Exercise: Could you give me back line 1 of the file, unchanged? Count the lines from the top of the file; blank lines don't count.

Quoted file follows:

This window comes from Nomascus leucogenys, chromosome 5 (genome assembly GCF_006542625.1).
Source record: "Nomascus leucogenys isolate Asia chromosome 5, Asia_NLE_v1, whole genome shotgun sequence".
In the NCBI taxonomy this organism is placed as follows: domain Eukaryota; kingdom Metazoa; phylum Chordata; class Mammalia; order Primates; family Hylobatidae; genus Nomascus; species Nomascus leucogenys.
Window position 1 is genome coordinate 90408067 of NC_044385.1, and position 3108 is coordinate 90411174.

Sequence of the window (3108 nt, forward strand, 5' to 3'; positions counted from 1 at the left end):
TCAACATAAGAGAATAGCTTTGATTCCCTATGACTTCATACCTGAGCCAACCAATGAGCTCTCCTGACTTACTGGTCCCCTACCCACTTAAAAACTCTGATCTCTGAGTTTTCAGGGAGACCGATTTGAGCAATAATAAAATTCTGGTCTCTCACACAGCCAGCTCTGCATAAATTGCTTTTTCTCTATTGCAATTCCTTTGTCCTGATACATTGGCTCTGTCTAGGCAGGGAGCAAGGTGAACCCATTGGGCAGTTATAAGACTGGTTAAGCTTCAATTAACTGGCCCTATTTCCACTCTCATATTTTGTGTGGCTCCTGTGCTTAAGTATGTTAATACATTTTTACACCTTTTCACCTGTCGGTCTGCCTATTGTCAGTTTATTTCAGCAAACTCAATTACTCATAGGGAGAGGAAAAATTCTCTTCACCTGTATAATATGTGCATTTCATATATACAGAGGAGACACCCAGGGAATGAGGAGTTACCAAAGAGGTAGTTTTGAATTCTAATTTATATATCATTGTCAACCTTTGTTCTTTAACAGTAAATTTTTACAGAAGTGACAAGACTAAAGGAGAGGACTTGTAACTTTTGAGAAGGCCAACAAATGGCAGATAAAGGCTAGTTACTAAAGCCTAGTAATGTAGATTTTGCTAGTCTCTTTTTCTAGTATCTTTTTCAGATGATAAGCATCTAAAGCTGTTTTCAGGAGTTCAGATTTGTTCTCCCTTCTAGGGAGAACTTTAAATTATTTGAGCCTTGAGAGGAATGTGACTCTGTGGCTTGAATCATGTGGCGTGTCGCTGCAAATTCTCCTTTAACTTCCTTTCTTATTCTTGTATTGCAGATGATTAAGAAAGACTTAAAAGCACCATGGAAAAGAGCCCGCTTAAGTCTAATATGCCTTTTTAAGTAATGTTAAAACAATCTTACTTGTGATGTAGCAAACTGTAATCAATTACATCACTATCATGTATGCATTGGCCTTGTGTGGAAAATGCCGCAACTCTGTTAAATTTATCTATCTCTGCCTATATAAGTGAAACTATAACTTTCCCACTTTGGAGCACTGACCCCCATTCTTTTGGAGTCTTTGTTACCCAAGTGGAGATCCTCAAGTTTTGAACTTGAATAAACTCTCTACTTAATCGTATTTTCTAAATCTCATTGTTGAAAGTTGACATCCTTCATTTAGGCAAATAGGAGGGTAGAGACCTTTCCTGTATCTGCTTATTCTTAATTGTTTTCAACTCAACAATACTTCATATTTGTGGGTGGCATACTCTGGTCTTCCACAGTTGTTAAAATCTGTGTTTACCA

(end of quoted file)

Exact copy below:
This window comes from Nomascus leucogenys, chromosome 5 (genome assembly GCF_006542625.1).